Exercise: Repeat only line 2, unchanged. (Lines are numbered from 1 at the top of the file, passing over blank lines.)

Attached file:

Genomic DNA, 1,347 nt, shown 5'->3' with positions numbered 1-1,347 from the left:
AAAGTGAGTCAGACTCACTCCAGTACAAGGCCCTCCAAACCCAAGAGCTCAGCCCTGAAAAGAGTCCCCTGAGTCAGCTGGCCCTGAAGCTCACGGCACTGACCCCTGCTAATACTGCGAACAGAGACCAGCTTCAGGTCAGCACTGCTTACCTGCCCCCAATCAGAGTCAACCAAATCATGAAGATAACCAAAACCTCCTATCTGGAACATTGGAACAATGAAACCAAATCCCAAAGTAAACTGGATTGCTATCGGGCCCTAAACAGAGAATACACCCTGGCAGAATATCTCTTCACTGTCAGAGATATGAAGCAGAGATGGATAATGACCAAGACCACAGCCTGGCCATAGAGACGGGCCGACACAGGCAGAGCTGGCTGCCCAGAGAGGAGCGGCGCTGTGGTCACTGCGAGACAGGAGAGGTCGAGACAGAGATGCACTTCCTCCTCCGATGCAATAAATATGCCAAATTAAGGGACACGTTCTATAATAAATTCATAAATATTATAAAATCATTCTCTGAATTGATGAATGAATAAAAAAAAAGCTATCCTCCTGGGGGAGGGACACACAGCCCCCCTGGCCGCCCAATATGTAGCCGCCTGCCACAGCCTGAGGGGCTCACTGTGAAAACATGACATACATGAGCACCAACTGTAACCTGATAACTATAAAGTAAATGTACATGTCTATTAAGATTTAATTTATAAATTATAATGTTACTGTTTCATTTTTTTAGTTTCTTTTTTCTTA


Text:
AAAGTGAGTCAGACTCACTCCAGTACAAGGCCCTCCAAACCCAAGAGCTCAGCCCTGAAAAGAGTCCCCTGAGTCAGCTGGCCCTGAAGCTCACGGCACTGACCCCTGCTAATACTGCGAACAGAGACCAGCTTCAGGTCAGCACTGCTTACCTGCCCCCAATCAGAGTCAACCAAATCATGAAGATAACCAAAACCTCCTATCTGGAACATTGGAACAATGAAACCAAATCCCAAAGTAAACTGGATTGCTATCGGGCCCTAAACAGAGAATACACCCTGGCAGAATATCTCTTCACTGTCAGAGATATGAAGCAGAGATGGATAATGACCAAGACCACAGCCTGGCCATAGAGACGGGCCGACACAGGCAGAGCTGGCTGCCCAGAGAGGAGCGGCGCTGTGGTCACTGCGAGACAGGAGAGGTCGAGACAGAGATGCACTTCCTCCTCCGATGCAATAAATATGCCAAATTAAGGGACACGTTCTATAATAAATTCATAAATATTATAAAATCATTCTCTGAATTGATGAATGAATAAAAAAAAAGCTATCCTCCTGGGGGAGGGACACACAGCCCCCCTGGCCGCCCAATATGTAGCCGCCTGCCACAGCCTGAGGGGCTCACTGTGAAAACATGACATACATGAGCACCAACTGTAACCTGATAACTATAAAGTAAATGTACATGTCTATTAAGATTTAATTTATAAATTATAATGTTACTGTTTCATTTTTTTAGTTTCTTTTTTCTTA